Doctor of Philosophy, Massachusetts Institute of Technology (2011)
Bachelor of Science, Johns Hopkins University (2006)
Chris Garcia, Postdoctoral Faculty Sponsor
Interleukin-2 (IL-2) regulates lymphocyte function by signaling through heterodimerization of the IL-2Rβ and γc receptor subunits. IL-2 is of considerable therapeutic interest, but harnessing its actions in a controllable manner remains a challenge. Previously, we have engineered an IL-2 "superkine" with enhanced affinity for IL-2Rβ. Here, we describe next-generation IL-2 variants that function as "receptor signaling clamps." They retained high affinity for IL-2Rβ, inhibiting binding of endogenous IL-2, but their interaction with γc was weakened, attenuating IL-2Rβ-γc heterodimerization. These IL-2 analogs acted as partial agonists and differentially affected lymphocytes poised at distinct activation thresholds. Moreover, one variant, H9-RETR, antagonized IL-2 and IL-15 better than blocking antibodies against IL-2Rα or IL-2Rβ. Furthermore, this mutein prolonged survival in a model of graft-versus-host disease and blocked spontaneous proliferation of smoldering adult T cell leukemia (ATL) T cells. This receptor-clamping approach might be a general mechanism-based strategy for engineering cytokine partial agonists for therapeutic immunomodulation.
View details for DOI 10.1016/j.immuni.2015.04.018
View details for Web of Science ID 000354827400010
Interleukin-2 (IL-2) is a pleiotropic cytokine that regulates immune cell homeostasis and has been used to treat a range of disorders including cancer and autoimmune disease. IL-2 signals via interleukin-2 receptor-β (IL-2Rβ):IL-2Rγ heterodimers on cells expressing high (regulatory T cells, Treg) or low (effector cells) amounts of IL-2Rα (CD25). When complexed with IL-2, certain anti-cytokine antibodies preferentially stimulate expansion of Treg (JES6-1) or effector (S4B6) cells, offering a strategy for targeted disease therapy. We found that JES6-1 sterically blocked the IL-2:IL-2Rβ and IL-2:IL-2Rγ interactions, but also allosterically lowered the IL-2:IL-2Rα affinity through a "triggered exchange" mechanism favoring IL-2Rα(hi) Treg cells, creating a positive feedback loop for IL-2Rα(hi) cell activation. Conversely, S4B6 sterically blocked the IL-2:IL-2Rα interaction, while also conformationally stabilizing the IL-2:IL-2Rβ interaction, thus stimulating all IL-2-responsive immune cells, particularly IL-2Rβ(hi) effector cells. These insights provide a molecular blueprint for engineering selectively potentiating therapeutic antibodies.
View details for DOI 10.1016/j.immuni.2015.04.015
View details for Web of Science ID 000354827400009
Cytokines exert a vast array of immunoregulatory actions critical to human biology and disease. However, the desired immunotherapeutic effects of native cytokines are often mitigated by toxicity or lack of efficacy, either of which results from cytokine receptor pleiotropy and/or undesired activation of off-target cells. As our understanding of the structural principles of cytokine-receptor interactions has advanced, mechanism-based manipulation of cytokine signaling through protein engineering has become an increasingly feasible and powerful approach. Modified cytokines, both agonists and antagonists, have been engineered with narrowed target cell specificities, and they have also yielded important mechanistic insights into cytokine biology and signaling. Here we review the theory and practice of cytokine engineering and rationalize the mechanisms of several engineered cytokines in the context of structure. We discuss specific examples of how structure-based cytokine engineering has opened new opportunities for cytokines as drugs, with a focus on the immunotherapeutic cytokines interferon, interleukin-2, and interleukin-4.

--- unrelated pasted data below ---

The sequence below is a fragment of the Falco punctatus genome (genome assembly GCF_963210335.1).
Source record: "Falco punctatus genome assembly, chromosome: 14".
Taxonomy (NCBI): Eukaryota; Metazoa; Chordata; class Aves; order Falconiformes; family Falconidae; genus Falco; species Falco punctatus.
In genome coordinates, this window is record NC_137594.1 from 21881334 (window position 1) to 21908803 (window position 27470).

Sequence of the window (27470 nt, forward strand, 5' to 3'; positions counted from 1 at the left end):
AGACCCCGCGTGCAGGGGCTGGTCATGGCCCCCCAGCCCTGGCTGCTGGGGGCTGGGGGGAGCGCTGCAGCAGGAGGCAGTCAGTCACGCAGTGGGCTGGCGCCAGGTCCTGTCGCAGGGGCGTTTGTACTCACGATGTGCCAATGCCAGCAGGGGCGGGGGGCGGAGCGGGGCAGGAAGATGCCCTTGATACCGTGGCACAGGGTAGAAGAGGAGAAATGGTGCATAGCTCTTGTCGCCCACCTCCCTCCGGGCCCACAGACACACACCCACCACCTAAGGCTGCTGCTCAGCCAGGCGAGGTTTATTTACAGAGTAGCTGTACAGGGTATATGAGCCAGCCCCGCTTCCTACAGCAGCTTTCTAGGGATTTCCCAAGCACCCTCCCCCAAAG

View details for DOI 10.1146/annurev-immunol-032713-120211
View details for PubMedID 25493332
Cytokines play crucial roles in regulating immune homeostasis. Two important characteristics of most cytokines are pleiotropy, defined as the ability of one cytokine to exhibit diverse functionalities, and redundancy, defined as the ability of multiple cytokines to exert overlapping activities. Identifying the determinants for unique cellular responses to cytokines in the face of shared receptor usage, pleiotropy, and redundancy will be essential in order to harness the potential of cytokines as therapeutics. Here, we discuss the biophysical (ligand-receptor geometry and affinity) and cellular (receptor trafficking and intracellular abundance of signaling molecules) parameters that contribute to the specificity of cytokine bioactivities. Whereas the role of extracellular ternary complex geometry in cytokine-induced signaling is still not completely elucidated, cytokine-receptor affinity is known to impact signaling through modulation of the stability and kinetics of ternary complex formation. Receptor trafficking also plays an important and likely underappreciated role in the diversification of cytokine bioactivities but it has been challenging to experimentally probe trafficking effects. We also review recent efforts to quantify levels of intracellular signaling components, as second messenger abundance can affect cytokine-induced bioactivities both quantitatively and qualitatively. We conclude by discussing the application of protein engineering to develop therapeutically relevant cytokines with reduced pleiotropy and redirected biological functionalities.
View details for DOI 10.1016/B978-0-12-800100-4.00001-5
View details for Web of Science ID 000331017400001
View details for PubMedID 24388212